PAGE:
And it’s also brilliantly balanced. Mirabelle is really going through some stuff—not just her mother’s death, but also the reliving of traumatic childhood memories that may or may not include a fair amount of grooming by an actual devil, or demon, or generally malevolent entity. She is also going through her treatments at the fancy spa, which leave her forgetful and dazed. If you are a person who, like me, can barely watch the kind of comedy that is about people doing humiliating things for us to laugh at, you may struggle through the middle part of the book, in which Belle, dreamy and forgetful, repeats certain mortifying actions. It is excruciating, and Awad is an architect of this particular kind of agony, leaving just the right amount of room for sympathy to slip in around the dread. The discomfort is palpable, but Awad won’t allow you to scorn or mock. You are there to witness, and to flinch.
But even more, Rouge walks a careful line between skincare mockery and skincare understanding. Awad has spoken in interviews about her own obsession with skincare; she clearly knows of what she speaks. Which means she knows just how insidious the language can be, and here, she weaponizes that: the glow, the brightening, the words “I envy,” the way all the words combine to mean pale and white and young. Nubile, in a very specific way that half-Egyptian Mirabelle is unlikely to ever be seen. Her mother pretends to admire Mira’s skin, but Mira knows it’s a lie.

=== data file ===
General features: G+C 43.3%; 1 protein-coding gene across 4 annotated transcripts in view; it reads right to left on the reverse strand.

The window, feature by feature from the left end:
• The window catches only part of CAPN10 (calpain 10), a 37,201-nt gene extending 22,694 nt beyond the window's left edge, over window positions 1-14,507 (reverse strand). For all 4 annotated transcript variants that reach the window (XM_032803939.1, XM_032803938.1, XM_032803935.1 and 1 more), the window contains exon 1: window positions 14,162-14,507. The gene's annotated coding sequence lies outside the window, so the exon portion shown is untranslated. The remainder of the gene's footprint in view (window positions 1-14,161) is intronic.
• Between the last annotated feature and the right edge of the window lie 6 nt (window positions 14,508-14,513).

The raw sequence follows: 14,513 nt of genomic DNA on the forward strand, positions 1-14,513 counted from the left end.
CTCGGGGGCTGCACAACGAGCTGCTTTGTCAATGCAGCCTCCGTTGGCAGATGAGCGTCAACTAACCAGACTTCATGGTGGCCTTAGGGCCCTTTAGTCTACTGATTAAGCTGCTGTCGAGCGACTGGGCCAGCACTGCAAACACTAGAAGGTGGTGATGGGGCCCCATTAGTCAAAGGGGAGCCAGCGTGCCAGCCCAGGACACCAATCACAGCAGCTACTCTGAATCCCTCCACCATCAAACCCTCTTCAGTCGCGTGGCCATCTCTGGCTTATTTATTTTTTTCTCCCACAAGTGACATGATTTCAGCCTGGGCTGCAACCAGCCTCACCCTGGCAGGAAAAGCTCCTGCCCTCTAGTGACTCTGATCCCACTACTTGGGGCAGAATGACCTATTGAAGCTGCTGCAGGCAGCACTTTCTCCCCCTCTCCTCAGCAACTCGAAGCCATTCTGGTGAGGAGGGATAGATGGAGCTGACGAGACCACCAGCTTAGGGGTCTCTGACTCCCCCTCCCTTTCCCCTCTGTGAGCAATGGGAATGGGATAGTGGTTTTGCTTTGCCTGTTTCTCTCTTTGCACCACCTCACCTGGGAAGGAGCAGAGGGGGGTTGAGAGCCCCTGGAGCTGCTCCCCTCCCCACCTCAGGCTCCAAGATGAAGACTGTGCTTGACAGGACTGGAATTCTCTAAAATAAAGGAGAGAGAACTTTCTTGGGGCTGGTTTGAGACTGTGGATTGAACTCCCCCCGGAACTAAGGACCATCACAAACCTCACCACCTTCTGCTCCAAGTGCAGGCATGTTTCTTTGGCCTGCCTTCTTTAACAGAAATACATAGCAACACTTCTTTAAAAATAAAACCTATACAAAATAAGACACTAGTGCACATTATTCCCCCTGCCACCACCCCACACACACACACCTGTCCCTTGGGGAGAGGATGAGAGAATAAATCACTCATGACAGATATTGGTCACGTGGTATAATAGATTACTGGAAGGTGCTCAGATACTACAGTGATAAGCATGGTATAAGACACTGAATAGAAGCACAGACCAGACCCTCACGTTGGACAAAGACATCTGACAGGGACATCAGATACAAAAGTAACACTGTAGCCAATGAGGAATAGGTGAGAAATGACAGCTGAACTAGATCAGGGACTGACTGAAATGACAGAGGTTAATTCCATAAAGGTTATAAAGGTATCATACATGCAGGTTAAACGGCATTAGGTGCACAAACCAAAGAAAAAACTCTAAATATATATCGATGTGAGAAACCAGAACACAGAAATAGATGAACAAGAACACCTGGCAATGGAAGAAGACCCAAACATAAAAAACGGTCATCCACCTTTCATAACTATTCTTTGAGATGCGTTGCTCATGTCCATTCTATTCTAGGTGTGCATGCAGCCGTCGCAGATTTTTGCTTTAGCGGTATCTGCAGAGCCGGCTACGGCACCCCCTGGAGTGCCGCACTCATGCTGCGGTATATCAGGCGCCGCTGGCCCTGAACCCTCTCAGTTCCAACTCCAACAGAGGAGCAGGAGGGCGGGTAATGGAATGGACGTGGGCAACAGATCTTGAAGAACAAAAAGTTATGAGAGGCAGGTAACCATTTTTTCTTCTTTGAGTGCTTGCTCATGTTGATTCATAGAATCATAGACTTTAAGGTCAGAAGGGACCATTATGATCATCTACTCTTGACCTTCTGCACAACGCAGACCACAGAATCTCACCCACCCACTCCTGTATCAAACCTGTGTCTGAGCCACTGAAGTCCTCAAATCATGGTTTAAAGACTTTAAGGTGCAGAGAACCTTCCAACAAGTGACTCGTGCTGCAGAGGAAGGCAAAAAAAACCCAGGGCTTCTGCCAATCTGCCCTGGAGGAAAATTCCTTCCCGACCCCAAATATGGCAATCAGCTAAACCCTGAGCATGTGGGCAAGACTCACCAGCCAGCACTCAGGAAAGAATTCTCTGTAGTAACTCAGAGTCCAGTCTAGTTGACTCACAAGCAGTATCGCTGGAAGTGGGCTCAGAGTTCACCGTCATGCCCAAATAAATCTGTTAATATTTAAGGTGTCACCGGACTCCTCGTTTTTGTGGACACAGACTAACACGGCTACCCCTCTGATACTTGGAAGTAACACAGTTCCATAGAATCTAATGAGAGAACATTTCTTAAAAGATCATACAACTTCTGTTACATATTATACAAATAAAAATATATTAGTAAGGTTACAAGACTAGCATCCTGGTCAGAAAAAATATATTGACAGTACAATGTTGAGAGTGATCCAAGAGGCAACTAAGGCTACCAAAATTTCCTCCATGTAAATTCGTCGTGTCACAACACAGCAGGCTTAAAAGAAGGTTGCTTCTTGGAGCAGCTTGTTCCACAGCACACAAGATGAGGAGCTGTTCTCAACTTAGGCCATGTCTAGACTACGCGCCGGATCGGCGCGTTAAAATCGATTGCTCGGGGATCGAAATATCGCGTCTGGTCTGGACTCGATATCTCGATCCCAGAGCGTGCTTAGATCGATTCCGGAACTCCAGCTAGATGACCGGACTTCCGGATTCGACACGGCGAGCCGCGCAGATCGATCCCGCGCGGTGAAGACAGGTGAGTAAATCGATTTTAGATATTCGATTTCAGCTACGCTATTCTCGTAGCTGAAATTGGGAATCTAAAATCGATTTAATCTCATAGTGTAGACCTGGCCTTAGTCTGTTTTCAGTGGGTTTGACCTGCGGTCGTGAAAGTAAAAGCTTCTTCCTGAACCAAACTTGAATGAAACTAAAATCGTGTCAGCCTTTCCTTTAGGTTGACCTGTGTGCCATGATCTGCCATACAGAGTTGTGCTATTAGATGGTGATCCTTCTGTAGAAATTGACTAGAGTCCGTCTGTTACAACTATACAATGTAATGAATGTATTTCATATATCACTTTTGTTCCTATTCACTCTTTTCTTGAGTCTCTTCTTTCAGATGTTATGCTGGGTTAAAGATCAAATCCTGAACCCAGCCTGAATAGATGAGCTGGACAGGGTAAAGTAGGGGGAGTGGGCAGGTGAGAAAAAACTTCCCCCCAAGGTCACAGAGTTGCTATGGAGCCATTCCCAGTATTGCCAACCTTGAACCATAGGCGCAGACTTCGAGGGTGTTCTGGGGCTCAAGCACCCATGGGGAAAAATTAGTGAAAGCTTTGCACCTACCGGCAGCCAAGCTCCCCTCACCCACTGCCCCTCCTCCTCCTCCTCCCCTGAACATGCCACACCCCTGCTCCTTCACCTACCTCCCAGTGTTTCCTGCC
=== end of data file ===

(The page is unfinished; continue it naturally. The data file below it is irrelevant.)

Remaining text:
This mother-daughter relationship is the stuff of wicked stepmothers and conniving mirrors, but it’s also rich, and deep, and full of empathy: Noelle des Jardins, with her elegant French name, was a single mother who worked in a department store and dreamed of Hollywood. Even through the eyes of her unhappy daughter, her story is its own sad fairy tale about a woman who could not have what she wanted and could not bear, for a long time, to be around her daughter, her young daughter, all that youth and potential. Awad is clear-eyed and sure in the way she observes these two, their dance of envy and grief, the way there’s always a space the size of Mira’s dead father between them. And when she brings them together, eventually, their forgiveness is beautiful.
Rouge is rich with ideas, almost overripe at times, though intentionally so. It creates a vivid feeling of too much, of both wanting too much and wanting less, wanting to stop wanting. In all the angles of envy and longing, there is a thick, murky drop of dissatisfaction, which is what we’re being sold with every skin care product, every item that promises to fix something about our selves. We must be dissatisfied! We do not have all the things! We do not have the glow! And if we aren’t yet dissatisfied, well, we just need to be shown how things could be better. How we could be better. Don’t we all want to be our Most Magnificent Selves?
Awad is a genius chronicler of need, of desire, of beautiful surfaces hiding messy, bloody truths. What she gets at is the sticky, difficult project of acceptance—not a trite, new-agey sort of “love yourself” bumper-sticker acceptance, but the ongoing effort that is being who you are, and who you want to be, in a world that wants you to keep believing you’re doing it wrong. What do we lose when we refuse to accept ourselves, when we keep telling ourselves we’re wrong and not good enough? What shadows and ghosts do we become?
Rouge is published by Simon & Schuster/Marysue Rucci Books.
Molly Templeton lives and writes in Oregon, and spends as much time as possible in the woods. Sometimes she talks about books on Twitter.